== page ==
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Marnocha v. City of Elkhart

United States District Court, N.D. Indiana, South Bend Division

January 9, 2019

MARGARET MARNOCHA, Plaintiff,
v.
CITY OF ELKHART, INDIANA, and TIM NEESE, Defendants.

          OPINION AND ORDER

          JOHN E. MARTIN MAGISTRATE JUDGE

         This matter is before the Court on Plaintiff's Itemized Costs and Fees [DE 68], filed on October 19, 2018. Defendants filed a response on November 2, 2018, and on November 6, 2018, Plaintiff filed a reply.

         This matter originates with a series of discovery-related motions, including a Motion to Compel filed by Plaintiff, which was granted in part by the Court on October 4, 2018. In that Opinion and Order, the Court set deadlines for briefing on the issue of awarding reasonable expenses. In the instant Bill of Costs, Plaintiff requests attorney's fees in the amount of $2, 000.00 for reasonable expenses related to the Motion to Compel.

         Rule 37 provides, in part, that “[i]f the motion is granted in part and denied in part, the court . . . may, after giving an opportunity to be heard, apportion the reasonable expenses for the motion.” Fed.R.Civ.P. 37(a)(5)(C). In deciding whether to apportion fees, courts consider the relative degree of success of the party seeking fees and the degree to which the objecting party's position was justified. McGrath v. Everest National Ins. Co., 2:07 cv 34, 2008 WL 4261075, at *1 (N.D. Ind. Sept. 11, 2008). The Court has “wide latitude” in determining awards of fees under Rule 37. Johnson v. Kakvand, 192 F.3d 656, 661 (7th Cir. 1999).

         Plaintiff requests fees in the amount of 8 hours at $250.00 per hour. Defendants object to the fees requested, arguing that Plaintiff failed to adequately confer with Defendants to resolve the discovery issues prior to filing her motion, and also argue that some of the particular charges are inappropriate, including Plaintiff's filing of the sur-reply without first seeking leave of court.

         As an initial matter, Defendants argue that Plaintiff never properly served her discovery requests, only serving them by email despite the fact that Defendants never agreed to accept service by electronic means, and therefore Defendants were not obliged to respond to any of Plaintiff's discovery requests. However, Defendants did respond to a number of the discovery requests without objection and did not alert Plaintiff or the Court to their concerns prior to the close of discovery in any of the numerous discovery-related motions. It would be unjust to render all of Plaintiff's discovery requests moot at this stage in the proceedings with no chance for Plaintiff to correct the allegedly deficient service, and the Court declines to address this argument.

         In this case, the Court noted that Plaintiff did not file a separate Rule 37 certification with her motion to compel. Although it did not deny the motion for failing to comply with Federal Rule of Civil Procedure 37 and Local Rule 37-1, the Court did note that the representations regarding the attempt to conference with the other side were not fully satisfactory. Review of the itemization indicates that 3.1 hours of attorney time was spent reviewing discovery and reviewing contact with opposing counsel. Since that was work that should have been done before filing a motion to compel in view of avoiding the need for Court intervention, that time should not be compensated by Defendants. In addition, Plaintiff seeks .4 hours of attorney time for preparing a Rule 37 certification, which was docketed along with her reply brief. Rule 37 requires that a motion “for an order compelling disclosure or discovery . . . must include a certification that the movant has in good faith conferred or attempted to confer with the person or party failing to make disclosure or discovery in an effort to obtain it without court action.” Fed.R.Civ.P. 37(a)(1) (emphasis added). Since the alleged certification did not comply with the requirements of Federal Rule 37 or Local Rule 37-1, the time taken to prepare it will not be awarded. Furthermore, as Defendants argue, Plaintiff did not seek leave of Court to file a sur-reply, and the Court did not address the new arguments contained therein. The 1.8 hours of attorney time requested for this work will not be compensated.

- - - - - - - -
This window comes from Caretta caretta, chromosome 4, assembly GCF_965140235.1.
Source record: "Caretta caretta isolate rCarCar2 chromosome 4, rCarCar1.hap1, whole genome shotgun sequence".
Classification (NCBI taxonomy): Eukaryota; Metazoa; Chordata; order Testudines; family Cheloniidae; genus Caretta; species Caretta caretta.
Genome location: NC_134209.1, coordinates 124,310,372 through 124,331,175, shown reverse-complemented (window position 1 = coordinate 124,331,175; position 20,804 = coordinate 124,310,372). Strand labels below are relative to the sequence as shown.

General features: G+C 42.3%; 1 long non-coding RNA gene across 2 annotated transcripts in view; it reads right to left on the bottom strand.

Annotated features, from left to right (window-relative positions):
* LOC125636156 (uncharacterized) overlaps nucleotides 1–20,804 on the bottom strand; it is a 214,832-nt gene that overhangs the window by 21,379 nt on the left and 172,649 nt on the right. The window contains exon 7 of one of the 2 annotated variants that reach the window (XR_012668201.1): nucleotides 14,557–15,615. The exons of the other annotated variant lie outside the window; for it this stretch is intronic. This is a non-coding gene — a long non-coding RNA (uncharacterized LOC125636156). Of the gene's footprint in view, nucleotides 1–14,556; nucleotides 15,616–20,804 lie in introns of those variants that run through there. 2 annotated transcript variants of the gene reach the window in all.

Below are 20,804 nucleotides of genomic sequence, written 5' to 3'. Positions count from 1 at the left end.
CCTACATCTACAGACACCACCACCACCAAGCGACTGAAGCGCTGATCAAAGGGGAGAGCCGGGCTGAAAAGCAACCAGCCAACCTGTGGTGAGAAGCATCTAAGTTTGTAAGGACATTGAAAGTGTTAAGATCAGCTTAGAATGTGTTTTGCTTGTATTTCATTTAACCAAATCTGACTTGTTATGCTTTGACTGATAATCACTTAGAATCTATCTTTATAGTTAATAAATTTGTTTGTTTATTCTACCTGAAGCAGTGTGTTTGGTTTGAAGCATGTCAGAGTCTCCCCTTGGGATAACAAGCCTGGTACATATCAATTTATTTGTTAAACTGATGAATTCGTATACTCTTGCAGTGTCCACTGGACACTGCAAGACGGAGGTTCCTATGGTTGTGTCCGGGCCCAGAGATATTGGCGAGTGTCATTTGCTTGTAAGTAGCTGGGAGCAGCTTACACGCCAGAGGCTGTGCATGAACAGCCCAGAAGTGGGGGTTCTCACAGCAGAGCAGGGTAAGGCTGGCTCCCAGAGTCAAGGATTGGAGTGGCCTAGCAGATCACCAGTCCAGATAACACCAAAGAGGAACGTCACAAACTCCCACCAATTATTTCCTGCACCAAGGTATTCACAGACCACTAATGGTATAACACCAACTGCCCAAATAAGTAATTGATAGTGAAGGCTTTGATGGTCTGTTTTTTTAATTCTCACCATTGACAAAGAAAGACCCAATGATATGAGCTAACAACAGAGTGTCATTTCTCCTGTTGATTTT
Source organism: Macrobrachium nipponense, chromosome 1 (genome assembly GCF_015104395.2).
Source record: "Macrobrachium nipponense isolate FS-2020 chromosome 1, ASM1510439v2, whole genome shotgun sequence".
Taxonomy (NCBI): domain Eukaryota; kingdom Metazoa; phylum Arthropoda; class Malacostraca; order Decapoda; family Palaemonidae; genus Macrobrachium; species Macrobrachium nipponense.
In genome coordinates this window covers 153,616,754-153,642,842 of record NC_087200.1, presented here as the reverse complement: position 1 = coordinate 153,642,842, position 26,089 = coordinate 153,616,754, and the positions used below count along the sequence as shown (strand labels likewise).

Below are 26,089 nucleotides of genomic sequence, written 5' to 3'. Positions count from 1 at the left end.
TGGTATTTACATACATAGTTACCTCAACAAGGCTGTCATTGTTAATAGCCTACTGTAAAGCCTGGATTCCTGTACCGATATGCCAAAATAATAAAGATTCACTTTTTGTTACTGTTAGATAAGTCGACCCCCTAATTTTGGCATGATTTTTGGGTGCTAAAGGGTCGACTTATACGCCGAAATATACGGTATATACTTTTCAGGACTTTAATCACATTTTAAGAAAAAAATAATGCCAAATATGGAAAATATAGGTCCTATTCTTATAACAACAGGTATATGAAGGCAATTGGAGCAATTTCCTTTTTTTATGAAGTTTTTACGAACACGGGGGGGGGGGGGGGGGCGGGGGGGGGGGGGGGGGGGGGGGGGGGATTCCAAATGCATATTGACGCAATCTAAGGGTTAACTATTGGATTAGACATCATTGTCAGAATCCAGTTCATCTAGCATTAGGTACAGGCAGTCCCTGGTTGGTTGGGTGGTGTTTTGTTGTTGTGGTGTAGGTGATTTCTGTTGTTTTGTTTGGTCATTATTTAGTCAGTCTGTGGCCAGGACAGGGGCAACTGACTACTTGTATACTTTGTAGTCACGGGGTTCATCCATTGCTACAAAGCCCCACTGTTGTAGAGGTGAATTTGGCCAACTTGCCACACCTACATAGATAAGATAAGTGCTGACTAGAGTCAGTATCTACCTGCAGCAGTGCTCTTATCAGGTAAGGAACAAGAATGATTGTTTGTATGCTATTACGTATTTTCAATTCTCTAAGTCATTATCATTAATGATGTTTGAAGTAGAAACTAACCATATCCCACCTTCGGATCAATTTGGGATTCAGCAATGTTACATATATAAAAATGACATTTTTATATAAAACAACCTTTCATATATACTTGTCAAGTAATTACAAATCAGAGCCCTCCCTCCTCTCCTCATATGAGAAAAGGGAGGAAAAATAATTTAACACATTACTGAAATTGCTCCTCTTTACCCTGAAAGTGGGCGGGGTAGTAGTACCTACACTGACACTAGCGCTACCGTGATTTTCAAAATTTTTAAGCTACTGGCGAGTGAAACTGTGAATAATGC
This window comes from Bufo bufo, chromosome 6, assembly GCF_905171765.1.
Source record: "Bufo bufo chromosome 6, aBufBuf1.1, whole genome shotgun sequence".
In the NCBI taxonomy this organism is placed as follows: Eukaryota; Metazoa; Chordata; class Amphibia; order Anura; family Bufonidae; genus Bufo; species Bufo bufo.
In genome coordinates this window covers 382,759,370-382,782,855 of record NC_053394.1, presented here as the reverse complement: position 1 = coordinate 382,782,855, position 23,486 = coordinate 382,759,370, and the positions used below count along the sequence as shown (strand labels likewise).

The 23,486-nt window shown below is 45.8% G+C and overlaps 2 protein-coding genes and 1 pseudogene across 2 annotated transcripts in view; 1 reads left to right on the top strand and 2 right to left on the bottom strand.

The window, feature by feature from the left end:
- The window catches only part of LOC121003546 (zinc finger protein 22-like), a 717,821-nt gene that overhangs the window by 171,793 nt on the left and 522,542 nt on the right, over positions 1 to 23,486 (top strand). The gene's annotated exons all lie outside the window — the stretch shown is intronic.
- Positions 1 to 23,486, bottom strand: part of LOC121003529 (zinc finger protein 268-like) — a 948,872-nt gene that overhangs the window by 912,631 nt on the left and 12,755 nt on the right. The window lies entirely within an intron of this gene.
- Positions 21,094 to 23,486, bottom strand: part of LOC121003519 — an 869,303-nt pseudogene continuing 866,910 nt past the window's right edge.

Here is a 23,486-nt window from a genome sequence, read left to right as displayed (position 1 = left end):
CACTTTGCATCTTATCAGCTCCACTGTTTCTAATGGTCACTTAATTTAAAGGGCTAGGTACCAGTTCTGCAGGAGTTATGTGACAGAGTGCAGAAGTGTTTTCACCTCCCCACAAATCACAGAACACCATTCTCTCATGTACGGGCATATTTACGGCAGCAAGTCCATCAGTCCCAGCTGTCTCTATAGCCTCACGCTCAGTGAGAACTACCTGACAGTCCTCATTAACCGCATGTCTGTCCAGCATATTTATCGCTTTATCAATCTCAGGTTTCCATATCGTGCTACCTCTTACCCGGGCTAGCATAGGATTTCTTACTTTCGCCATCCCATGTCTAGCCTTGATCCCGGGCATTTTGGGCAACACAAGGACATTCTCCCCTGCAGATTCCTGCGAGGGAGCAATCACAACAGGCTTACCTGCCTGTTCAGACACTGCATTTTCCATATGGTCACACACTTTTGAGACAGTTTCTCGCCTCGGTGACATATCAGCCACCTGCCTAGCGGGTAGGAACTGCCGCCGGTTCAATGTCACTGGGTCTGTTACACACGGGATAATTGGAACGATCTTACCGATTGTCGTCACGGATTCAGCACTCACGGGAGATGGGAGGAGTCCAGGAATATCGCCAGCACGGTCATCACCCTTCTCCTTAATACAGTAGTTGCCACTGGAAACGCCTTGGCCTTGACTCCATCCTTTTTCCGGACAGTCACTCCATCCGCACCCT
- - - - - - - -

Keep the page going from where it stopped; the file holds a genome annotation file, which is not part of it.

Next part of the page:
Plaintiff also requests 1.2 hours for drafting the motion to compel and 1.5 hours for drafting the reply. Because the Motion was granted in part, the Court concludes that payment for this amount of time is appropriate. Plaintiff's requested rate is $250 per hour, and Defendants do not dispute the appropriateness of this hourly rate. The Court will use this as the lodestar, and finds that an award of $675.00, representing 2.7 hours at $250 per hour, is appropriate. See Gisbrecht v. Barnhart, 535 U.S. 789, 801-02 (2002).

         For the foregoing reasons, the Court hereby approves and GRANTS in part the request contained within Plaintiff's Itemized Costs and Fees [DE 68], and ORDERS Plaintiff and/or Plaintiff's attorney[1] to reimburse Defendants in the sum of $675.00 in attorney fees within a reasonable time.

         SO ORDERED.

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Notes:

[1] See Fed. R. Civ. P. 37(a)(5)(A) (providing that the award should be paid by “the party or deponent whose conduct necessitated the motion, the party or attorney advising that conduct, or both”); Francis v. AIT Labs., No. 1:07-CV-0626-RLY-JMS, 2008 WL 2561222, at *5 (S.D. Ind. June 26, 2008) (ordering the attorney to pay expenses where “Plaintiff's counsel, rather than Plaintiff himself, was responsible for the ...


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